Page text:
Left and right march into row over militarism of Bastille Day

An off-the-cuff remark by the Norwegian-born presidential candidate, Eva Joly, has plunged France into a four-day orgy of patriotic moralising and political name-calling.

Why, asked the official Green candidate, does France insist on celebrating its national day with a military parade? How can tanks and fighter bombers represent the republican values of liberty, equality and fraternity? Why not have a "citizens' parade" on Bastille Day instead, she argued?

Ms Joly's remarks initially provoked indignation from rival politicians of both right and left, who said her comments were insensitive as last Thursday's parade came the day after six French soldiers were killed in Afghanistan.

Then the centre-right Prime Minister, François Fillon, set off another political depth charge. He recalled that Ms Joly, 67, had come to France from Norway as an au pair in 1963. Her comments, he said, proved that she had "not been steeped for very long in French traditions, French values and French history". In other words, Ms Joly, the official Green-Europe Ecology candidate in next spring's election, was not truly French.

Cue another explosion of indignation from politicians of the left. Mr Fillon, normally a moderate and cautious man, was, they said, invading the xenophobic territory of the far right. To suggest that foreign-born French citizens were "unFrench" was to trample on French republican values.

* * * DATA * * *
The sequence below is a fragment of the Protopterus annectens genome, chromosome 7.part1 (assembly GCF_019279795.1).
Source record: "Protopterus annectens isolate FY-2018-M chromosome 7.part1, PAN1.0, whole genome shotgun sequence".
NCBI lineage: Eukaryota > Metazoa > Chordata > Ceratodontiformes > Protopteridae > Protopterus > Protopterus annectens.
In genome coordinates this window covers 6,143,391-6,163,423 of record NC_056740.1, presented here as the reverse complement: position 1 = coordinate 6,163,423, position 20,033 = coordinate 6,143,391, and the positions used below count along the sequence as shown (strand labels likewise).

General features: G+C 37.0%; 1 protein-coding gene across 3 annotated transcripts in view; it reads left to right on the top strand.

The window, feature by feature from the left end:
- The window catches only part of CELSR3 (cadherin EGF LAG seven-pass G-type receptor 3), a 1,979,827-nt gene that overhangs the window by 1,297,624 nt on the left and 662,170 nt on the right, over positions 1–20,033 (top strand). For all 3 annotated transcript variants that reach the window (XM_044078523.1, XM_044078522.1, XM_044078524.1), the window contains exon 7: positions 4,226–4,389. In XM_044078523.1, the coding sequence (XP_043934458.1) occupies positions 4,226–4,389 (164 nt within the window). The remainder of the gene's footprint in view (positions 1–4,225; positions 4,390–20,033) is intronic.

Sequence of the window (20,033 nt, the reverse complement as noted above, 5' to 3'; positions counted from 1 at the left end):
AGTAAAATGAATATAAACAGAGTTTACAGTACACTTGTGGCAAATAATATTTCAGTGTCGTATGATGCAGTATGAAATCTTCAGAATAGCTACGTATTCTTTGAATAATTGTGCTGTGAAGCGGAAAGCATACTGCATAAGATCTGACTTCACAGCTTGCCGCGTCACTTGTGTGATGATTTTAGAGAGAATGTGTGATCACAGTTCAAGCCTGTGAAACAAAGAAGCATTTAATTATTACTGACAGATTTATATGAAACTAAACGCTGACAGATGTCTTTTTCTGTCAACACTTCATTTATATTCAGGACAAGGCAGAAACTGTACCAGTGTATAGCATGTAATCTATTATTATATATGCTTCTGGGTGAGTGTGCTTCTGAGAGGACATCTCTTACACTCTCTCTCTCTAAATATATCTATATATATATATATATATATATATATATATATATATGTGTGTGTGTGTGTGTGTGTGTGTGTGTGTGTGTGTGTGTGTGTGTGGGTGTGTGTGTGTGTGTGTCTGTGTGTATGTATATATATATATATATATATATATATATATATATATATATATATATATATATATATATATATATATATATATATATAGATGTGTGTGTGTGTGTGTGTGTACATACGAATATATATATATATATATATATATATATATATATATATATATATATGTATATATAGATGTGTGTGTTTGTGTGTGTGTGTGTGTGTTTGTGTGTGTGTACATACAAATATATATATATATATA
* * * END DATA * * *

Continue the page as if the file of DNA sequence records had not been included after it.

The Socialist Party leader, and presidential candidate, Martine Aubry, said yesterday that if she was already President, she would have fired Mr Fillon for remarks which were "not clumsy, but shameful".

The row entered its fourth day yesterday, leading all news bulletins and newspapers. Other ministers came to Mr Fillon's defence and junior members of the governing centre-right party plunged into outright anti-Norwegianism. Lionel Tardy, a centre-right member of parliament, said: "It's time for Eva Joly to go back to Norway."

The virulence of the debate foreshadows an election campaign in which both President Nicolas Sarkozy and the far-right candidate, Marine Le Pen, are expected to raise issues of "identity", from immigration to "dual nationality".

Ms Joly was once a tenacious and much-feared investigating magistrate in France but is an inexperienced politician. She seemed to be stunned at first by the reaction to her off-the-cuff comment. She said yesterday that she was not "anti-military" and had the "most profound respect" for soldiers who risked their lives for France.

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